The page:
After a promising kick off, Novartis is raising doubts about the future of its CAR-T program with its decision to dissolve and reintegrate the cell and gene therapy division into its immuno-oncology effort.
Yes, you read that correctly: despite exciting progress by Novartis’s CAR-T therapy program, the company is reportedly disbanding the cell and gene therapy division. Is its R&D running into trouble? Will it lose out to competitors? Does it reflect pessimism about the future of immuno-oncology? This move may not be as catastrophic as it seems: the program will mostly be absorbed into its growing immuno-oncology counterpart.
According to a note obtained by Endpoints, Novartis explained this move as the result of cold-footed reevaluation. “The risk of embarking on a new adventure in uncharted territory is that things don’t always work out as envisioned,” the Cell & Gene Therapy division staffers were told. Of the 400-strong group, most will be “redeployed” elsewhere in the company, but 120 could be terminated.
This comes as a shock after CEO Joe Jimenez told reporters he would throw as much money at these therapies as needed to quickly bring them to market. His determination seemed to be yielding results: the FDA deemed Novartis’s now-leading leukemia therapy, CTL019, a breakthrough in July 2014.
Novartis still plans to file for FDA and EMA approval in 2017, but by that point, the program will be integrated into its immuno-oncology effort, according to a statement from a spokesperson. The company is competing with Kite, which is planning to apply for FDA approval this year; Juno‘s competing therapy was derailed after deaths in the clinic and the FDA imposed a hold on it – the earliest it can apply for approval is now 2018.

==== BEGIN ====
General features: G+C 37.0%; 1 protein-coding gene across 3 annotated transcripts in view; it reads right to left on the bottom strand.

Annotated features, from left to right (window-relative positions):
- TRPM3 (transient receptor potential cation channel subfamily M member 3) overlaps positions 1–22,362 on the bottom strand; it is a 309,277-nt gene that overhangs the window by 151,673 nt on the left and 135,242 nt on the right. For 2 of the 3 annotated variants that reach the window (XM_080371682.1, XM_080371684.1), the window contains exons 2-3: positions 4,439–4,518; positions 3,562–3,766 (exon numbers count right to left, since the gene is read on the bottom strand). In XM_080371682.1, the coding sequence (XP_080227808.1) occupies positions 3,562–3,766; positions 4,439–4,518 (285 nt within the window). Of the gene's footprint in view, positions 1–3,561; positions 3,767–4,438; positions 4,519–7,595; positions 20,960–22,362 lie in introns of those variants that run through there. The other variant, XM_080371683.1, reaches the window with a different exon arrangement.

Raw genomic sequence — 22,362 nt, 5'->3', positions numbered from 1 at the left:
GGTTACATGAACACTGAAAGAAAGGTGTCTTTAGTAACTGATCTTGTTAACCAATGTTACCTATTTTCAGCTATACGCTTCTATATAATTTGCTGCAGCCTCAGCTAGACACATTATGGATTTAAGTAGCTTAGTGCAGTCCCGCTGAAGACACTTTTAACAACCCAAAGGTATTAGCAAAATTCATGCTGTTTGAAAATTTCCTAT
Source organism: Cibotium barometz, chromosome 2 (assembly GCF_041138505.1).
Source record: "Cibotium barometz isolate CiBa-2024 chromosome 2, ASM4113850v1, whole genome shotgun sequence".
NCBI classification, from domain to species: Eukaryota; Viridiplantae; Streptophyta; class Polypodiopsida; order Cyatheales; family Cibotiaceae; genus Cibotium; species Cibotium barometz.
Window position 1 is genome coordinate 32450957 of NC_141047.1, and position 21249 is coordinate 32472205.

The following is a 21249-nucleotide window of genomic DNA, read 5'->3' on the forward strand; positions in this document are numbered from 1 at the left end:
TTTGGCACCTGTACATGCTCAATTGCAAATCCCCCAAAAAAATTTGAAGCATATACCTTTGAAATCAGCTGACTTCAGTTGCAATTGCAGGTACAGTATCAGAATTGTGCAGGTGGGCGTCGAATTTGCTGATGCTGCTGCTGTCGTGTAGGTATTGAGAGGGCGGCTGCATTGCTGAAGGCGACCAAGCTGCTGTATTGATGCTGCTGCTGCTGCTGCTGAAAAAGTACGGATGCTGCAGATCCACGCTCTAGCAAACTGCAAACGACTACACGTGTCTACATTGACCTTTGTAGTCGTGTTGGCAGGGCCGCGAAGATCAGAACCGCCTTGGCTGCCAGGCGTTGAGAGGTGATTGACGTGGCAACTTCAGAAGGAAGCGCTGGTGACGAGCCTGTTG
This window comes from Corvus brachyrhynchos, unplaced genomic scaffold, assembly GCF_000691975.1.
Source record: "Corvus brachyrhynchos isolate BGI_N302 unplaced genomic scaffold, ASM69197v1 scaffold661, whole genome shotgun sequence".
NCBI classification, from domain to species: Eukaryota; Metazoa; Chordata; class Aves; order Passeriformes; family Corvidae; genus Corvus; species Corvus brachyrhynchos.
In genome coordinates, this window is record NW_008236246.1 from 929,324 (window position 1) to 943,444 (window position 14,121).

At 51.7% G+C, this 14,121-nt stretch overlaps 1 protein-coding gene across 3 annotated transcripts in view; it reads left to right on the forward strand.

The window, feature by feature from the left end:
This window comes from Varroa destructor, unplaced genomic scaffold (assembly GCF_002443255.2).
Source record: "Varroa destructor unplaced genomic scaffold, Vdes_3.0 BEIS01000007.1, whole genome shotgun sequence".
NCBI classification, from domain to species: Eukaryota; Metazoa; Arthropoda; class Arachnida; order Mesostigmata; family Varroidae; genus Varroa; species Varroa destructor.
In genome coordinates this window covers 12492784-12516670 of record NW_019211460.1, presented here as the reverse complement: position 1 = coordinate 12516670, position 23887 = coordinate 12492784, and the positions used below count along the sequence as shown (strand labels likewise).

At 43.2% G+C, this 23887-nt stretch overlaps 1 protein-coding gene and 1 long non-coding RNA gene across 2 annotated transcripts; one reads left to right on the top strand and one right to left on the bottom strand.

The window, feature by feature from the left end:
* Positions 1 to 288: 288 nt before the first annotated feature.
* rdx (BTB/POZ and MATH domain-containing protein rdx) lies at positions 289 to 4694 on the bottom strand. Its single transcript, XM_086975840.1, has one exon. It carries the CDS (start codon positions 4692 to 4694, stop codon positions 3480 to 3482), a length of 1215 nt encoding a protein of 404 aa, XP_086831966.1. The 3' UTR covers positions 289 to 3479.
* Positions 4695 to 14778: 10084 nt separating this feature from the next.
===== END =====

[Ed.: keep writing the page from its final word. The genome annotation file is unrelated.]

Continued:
These deaths highlighted a major sticking point in CAR-T development: current treatments are unpredictable and therefore difficult to control and combine. Given that the most promising path for immuno-oncology seems to involve checkpoint inhibitors, the fussiness of CAR-T therapy poses a problem.
The move by Novartis comes as part of a broader restructuring to adapt its immuno-oncology effort. Its pipeline of CAR-T therapies is alive and well, with over 10 new candidates and more than 25 clinical trials slated for the end of 2016. The trials will include those for acute myeloid leukemia and B-cell malignancy drugs that were the lynchpin of Novartis’s fresh multibillion-euro partnership with Xencor. Additionally, it made a similar albeit smaller deal with Aduro last year.
Update (27/10/2016): New details have come to light about Novartis’s reasons for closing down the Cell and Gene Therapy Unit. CEO Joe Jimenez explained (again) that the move was intended to update the company’s structure to an integrated development model.
Update (02/09/2016): Endpoints is reporting that as part of the redistribution of the Cell and Gene Therapy program, a number of senior executive positions are being eliminated. Novartis has so far downplayed the shuffle as a redistribution, but this news suggests the company is indeed retreating at least a bit from the arena.
Featured Image: Cells (CC2.0, Filter Forge/Flickr)
Figure 1: Thymoma – CD 3 immunostain Case 243 (CC2.0, Yale Rosen/Flickr)
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